ANALYSIS-A taxonomy to govern them all? Investors face a myriad of green investing rules


Band Huw Jones, Kate Abnett and Simon Jessop

LONDON, October 19 (Reuters)After years of complaints that there were no rules for determining what constitutes a “sustainable” investment, investors now fear that there will soon be too many to navigate easily.

Over 30 taxonomies describing what is and is not a green investment are compiled by the governments of Asia, Europe and Latin America, each reflecting the national economic peculiarities that may plague a global capital market that has saw billions of billions pouring into sustainable funds.

The European Union will present its green investment taxonomy or common framework in January to help asset managers inside the bloc and make green activities more visible and attractive to investors.

The rules also aim to eradicate “greenwashing”, whereby organizations exaggerate their environmental credentials.

Britain, which is hosting the COP26 climate change conference from October 31, is expected to finalize its own taxonomy next year, but has already signaled that it will not just replicate what is established across the Channel. .

“We believe there are probably good reasons to depart from the EU in a number of areas,” said Ingrid Holmes, executive director of the Green Finance Institute and chair of a panel advising the UK government on its taxonomy.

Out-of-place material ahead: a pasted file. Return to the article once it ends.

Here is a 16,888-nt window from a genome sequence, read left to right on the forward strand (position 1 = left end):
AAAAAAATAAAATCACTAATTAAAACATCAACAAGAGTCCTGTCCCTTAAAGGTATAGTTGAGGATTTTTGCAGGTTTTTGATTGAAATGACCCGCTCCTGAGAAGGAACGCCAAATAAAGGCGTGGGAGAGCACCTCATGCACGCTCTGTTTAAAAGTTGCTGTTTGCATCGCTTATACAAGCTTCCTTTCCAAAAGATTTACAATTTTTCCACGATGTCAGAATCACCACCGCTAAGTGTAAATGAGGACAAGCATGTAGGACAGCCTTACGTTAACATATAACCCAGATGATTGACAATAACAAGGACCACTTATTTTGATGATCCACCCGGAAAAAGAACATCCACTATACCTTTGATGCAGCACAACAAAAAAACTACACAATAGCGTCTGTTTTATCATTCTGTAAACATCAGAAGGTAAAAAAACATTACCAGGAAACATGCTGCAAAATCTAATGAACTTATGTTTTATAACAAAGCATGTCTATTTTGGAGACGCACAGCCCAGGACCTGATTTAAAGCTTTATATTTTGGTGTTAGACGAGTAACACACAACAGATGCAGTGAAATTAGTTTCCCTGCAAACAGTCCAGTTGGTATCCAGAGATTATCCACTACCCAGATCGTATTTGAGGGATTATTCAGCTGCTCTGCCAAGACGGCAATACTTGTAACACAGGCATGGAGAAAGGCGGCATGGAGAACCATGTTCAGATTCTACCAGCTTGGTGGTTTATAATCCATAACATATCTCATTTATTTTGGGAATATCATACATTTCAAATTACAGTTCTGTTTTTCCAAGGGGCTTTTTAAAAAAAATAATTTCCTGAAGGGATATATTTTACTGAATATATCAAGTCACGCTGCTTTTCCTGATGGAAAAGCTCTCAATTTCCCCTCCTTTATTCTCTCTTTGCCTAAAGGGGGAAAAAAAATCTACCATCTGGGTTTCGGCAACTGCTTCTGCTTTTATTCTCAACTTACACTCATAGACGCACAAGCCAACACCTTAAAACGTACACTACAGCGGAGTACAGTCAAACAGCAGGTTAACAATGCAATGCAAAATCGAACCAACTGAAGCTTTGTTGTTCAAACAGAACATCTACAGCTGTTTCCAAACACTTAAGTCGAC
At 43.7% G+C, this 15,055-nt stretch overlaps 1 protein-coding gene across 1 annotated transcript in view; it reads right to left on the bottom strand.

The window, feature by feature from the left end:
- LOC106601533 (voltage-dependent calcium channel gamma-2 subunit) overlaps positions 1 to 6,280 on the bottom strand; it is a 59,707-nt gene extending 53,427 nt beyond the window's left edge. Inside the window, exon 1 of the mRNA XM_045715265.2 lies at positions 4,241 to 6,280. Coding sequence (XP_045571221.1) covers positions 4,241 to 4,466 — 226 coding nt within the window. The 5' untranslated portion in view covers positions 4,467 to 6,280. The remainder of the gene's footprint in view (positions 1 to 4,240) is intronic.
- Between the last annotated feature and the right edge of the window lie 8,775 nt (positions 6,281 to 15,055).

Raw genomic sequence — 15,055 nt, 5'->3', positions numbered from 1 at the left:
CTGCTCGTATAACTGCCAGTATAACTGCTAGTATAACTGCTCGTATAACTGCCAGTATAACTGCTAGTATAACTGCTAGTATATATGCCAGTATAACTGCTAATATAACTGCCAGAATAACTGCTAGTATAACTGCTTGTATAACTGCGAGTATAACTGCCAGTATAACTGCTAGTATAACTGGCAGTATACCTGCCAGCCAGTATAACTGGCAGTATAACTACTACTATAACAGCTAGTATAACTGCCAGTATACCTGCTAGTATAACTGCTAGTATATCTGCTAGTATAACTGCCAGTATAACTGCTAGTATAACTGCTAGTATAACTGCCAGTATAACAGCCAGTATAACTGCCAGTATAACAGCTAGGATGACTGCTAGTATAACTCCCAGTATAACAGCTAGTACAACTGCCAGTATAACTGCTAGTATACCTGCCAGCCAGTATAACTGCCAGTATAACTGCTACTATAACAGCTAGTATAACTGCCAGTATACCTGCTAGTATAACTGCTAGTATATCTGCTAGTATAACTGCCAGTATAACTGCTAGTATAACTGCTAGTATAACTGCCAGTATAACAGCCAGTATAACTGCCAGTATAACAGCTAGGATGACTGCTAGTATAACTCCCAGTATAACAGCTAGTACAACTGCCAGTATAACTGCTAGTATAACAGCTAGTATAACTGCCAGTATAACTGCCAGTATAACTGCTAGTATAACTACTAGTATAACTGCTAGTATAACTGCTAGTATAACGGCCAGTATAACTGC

While much of UK taxonomy is likely to match that of the EU, it will also draw inspiration from Chile, given that the UK stock market is home to a large number of miners, and Chinese rules focused on agriculture , among others, said Holmes.

This may be suitable for asset managers investing in UK assets and offering their funds to UK investors. But for those with a holistic approach, the different taxonomies are a puzzle.

“We can live with consistency, but different jurisdictions with a patchwork of standards and different regulatory approaches increase costs, but it also increases investor confusion,” said Chris Cummings, CEO of Britain’s Investment industry body. Association, at a parliamentary hearing last month.

The scale of money invested in sustainable investing is now “phenomenal”, he said, but different rules emerge when asset managers seek global alignment with standards.

Different rules also make it difficult for asset managers to achieve efficiency gains through automated investment analysis, market participants said.

“If I am in Malaysia or Australia or Japan or Canada and I have a local reporting requirement with a different framework and also try to trade internationally then I have duplicate costs. . ”said Nathan Fabian of PRI, a United Nations-backed group that promotes responsible investment.

Some large markets, including the United States, should not launch a national taxonomy at all.

“The US is unlikely to follow the EU’s approach of developing an integrated taxonomy into regulations that defines which activities are sustainable and which are not,” said Eric Pan, chief executive of the US body of the fund industry, the Investment Company Institute.

“We believe the SEC (US regulator) should prioritize the proper disclosure of climate information by companies.”